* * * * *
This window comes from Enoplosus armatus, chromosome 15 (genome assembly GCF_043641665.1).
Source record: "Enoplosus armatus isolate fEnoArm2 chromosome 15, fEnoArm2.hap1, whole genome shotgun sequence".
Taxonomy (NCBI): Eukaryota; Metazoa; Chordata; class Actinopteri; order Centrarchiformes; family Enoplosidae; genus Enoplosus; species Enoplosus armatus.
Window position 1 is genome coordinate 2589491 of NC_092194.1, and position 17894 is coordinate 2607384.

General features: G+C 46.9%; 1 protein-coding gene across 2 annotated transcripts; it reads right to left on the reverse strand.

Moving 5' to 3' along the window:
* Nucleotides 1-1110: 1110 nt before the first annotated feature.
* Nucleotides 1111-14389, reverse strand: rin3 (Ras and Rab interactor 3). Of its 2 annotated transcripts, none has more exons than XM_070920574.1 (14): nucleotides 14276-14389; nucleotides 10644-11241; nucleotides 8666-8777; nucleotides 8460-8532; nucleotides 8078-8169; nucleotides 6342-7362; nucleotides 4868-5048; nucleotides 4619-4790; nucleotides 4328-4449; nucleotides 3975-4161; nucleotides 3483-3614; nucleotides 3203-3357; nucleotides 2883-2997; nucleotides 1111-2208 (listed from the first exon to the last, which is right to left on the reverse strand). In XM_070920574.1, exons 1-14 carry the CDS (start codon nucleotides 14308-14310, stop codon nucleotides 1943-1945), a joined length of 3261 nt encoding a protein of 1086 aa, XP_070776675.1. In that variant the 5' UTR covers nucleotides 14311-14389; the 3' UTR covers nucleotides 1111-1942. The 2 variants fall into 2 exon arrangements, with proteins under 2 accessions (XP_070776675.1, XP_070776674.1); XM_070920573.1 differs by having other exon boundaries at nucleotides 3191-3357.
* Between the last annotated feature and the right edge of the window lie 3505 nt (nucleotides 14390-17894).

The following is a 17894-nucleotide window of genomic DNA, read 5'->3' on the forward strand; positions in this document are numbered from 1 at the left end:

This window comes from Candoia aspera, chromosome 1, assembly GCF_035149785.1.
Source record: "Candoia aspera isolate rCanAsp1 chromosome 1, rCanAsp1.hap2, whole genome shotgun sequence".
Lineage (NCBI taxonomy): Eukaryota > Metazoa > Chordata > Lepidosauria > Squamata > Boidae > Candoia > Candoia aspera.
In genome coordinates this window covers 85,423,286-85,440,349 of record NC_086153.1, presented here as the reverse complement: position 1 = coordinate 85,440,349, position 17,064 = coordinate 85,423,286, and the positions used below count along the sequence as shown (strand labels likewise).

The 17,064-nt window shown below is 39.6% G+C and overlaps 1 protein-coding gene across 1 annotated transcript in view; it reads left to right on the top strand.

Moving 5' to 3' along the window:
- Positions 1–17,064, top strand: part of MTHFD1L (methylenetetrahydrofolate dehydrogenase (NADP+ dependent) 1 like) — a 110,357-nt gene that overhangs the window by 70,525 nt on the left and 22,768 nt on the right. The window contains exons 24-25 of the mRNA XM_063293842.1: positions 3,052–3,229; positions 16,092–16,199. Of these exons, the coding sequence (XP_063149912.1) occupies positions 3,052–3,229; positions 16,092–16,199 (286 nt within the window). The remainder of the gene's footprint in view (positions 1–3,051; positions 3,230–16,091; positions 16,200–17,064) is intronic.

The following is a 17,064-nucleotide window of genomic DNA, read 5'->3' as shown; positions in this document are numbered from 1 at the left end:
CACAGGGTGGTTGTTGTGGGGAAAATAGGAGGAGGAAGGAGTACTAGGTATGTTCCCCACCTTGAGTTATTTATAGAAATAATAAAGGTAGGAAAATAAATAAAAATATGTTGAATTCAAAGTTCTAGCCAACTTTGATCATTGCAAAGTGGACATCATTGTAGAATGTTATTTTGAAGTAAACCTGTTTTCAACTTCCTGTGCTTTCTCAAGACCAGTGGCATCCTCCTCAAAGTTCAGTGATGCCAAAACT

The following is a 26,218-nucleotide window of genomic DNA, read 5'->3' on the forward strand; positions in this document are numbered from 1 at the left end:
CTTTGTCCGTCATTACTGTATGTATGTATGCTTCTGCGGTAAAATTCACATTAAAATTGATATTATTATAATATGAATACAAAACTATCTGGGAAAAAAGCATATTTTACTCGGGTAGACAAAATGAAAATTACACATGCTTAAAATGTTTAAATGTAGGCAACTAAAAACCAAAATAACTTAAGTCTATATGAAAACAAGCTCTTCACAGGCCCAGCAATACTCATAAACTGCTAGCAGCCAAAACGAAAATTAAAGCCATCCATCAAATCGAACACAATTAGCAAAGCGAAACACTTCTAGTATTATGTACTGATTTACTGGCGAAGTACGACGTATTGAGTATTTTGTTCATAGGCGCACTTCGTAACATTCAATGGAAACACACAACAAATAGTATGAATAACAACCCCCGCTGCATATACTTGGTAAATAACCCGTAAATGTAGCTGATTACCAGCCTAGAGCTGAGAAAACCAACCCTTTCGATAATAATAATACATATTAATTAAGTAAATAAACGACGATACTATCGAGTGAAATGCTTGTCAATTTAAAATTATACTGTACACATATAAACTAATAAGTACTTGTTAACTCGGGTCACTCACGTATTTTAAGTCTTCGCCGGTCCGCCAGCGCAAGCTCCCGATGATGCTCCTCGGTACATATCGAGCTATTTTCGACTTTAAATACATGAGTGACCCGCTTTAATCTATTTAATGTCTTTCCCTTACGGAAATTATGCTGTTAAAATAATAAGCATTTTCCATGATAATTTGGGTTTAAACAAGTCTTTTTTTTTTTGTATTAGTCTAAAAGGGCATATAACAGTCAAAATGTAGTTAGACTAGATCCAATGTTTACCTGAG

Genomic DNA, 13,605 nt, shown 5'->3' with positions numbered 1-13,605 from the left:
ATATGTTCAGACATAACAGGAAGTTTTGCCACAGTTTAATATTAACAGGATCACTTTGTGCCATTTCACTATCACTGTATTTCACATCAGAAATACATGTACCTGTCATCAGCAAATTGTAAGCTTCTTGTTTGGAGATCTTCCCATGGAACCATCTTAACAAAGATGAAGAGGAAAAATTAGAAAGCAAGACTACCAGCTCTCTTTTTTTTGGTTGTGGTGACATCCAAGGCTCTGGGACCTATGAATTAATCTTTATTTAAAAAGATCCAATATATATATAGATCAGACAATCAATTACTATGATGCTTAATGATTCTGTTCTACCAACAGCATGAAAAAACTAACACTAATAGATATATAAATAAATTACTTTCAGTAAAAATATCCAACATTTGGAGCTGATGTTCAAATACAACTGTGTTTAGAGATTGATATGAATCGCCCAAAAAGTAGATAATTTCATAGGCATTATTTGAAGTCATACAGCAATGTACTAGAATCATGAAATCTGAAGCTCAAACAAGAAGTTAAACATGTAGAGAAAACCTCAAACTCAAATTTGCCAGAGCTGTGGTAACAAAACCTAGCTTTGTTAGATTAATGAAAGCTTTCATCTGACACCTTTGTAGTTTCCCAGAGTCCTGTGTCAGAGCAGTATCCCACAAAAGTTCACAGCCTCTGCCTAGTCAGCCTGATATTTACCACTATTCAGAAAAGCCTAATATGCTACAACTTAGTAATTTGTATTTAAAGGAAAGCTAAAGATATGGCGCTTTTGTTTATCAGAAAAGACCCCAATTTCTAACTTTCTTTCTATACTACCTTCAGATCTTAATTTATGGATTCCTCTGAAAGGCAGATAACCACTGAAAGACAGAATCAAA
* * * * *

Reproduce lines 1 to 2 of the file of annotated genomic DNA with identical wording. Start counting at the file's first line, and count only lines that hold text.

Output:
This window comes from Enoplosus armatus, chromosome 15 (genome assembly GCF_043641665.1).
Source record: "Enoplosus armatus isolate fEnoArm2 chromosome 15, fEnoArm2.hap1, whole genome shotgun sequence".